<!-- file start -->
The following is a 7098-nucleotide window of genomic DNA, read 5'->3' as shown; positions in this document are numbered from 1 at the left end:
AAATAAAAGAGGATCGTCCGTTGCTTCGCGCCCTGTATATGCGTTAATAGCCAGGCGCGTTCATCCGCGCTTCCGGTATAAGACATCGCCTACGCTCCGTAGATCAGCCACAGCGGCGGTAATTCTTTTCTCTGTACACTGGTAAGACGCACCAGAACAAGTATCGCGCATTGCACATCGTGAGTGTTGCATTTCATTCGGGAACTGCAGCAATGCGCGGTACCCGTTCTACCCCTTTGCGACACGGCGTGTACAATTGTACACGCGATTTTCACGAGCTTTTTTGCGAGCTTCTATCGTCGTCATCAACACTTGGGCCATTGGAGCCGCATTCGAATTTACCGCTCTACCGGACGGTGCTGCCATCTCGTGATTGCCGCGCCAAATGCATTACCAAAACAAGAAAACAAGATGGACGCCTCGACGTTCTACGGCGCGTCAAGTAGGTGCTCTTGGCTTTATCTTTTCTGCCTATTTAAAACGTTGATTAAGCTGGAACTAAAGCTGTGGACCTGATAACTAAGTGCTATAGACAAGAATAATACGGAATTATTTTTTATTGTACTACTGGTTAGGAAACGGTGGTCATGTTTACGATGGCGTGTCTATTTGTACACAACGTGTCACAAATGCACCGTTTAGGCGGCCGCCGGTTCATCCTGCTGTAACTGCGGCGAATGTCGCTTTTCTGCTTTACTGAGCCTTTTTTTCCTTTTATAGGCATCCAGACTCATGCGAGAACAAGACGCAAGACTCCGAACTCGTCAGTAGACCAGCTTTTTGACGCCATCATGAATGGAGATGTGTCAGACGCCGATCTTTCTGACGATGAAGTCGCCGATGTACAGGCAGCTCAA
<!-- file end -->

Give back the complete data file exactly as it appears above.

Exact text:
The following is a 7098-nucleotide window of genomic DNA, read 5'->3' as shown; positions in this document are numbered from 1 at the left end:
AAATAAAAGAGGATCGTCCGTTGCTTCGCGCCCTGTATATGCGTTAATAGCCAGGCGCGTTCATCCGCGCTTCCGGTATAAGACATCGCCTACGCTCCGTAGATCAGCCACAGCGGCGGTAATTCTTTTCTCTGTACACTGGTAAGACGCACCAGAACAAGTATCGCGCATTGCACATCGTGAGTGTTGCATTTCATTCGGGAACTGCAGCAATGCGCGGTACCCGTTCTACCCCTTTGCGACACGGCGTGTACAATTGTACACGCGATTTTCACGAGCTTTTTTGCGAGCTTCTATCGTCGTCATCAACACTTGGGCCATTGGAGCCGCATTCGAATTTACCGCTCTACCGGACGGTGCTGCCATCTCGTGATTGCCGCGCCAAATGCATTACCAAAACAAGAAAACAAGATGGACGCCTCGACGTTCTACGGCGCGTCAAGTAGGTGCTCTTGGCTTTATCTTTTCTGCCTATTTAAAACGTTGATTAAGCTGGAACTAAAGCTGTGGACCTGATAACTAAGTGCTATAGACAAGAATAATACGGAATTATTTTTTATTGTACTACTGGTTAGGAAACGGTGGTCATGTTTACGATGGCGTGTCTATTTGTACACAACGTGTCACAAATGCACCGTTTAGGCGGCCGCCGGTTCATCCTGCTGTAACTGCGGCGAATGTCGCTTTTCTGCTTTACTGAGCCTTTTTTTCCTTTTATAGGCATCCAGACTCATGCGAGAACAAGACGCAAGACTCCGAACTCGTCAGTAGACCAGCTTTTTGACGCCATCATGAATGGAGATGTGTCAGACGCCGATCTTTCTGACGATGAAGTCGCCGATGTACAGGCAGCTCAA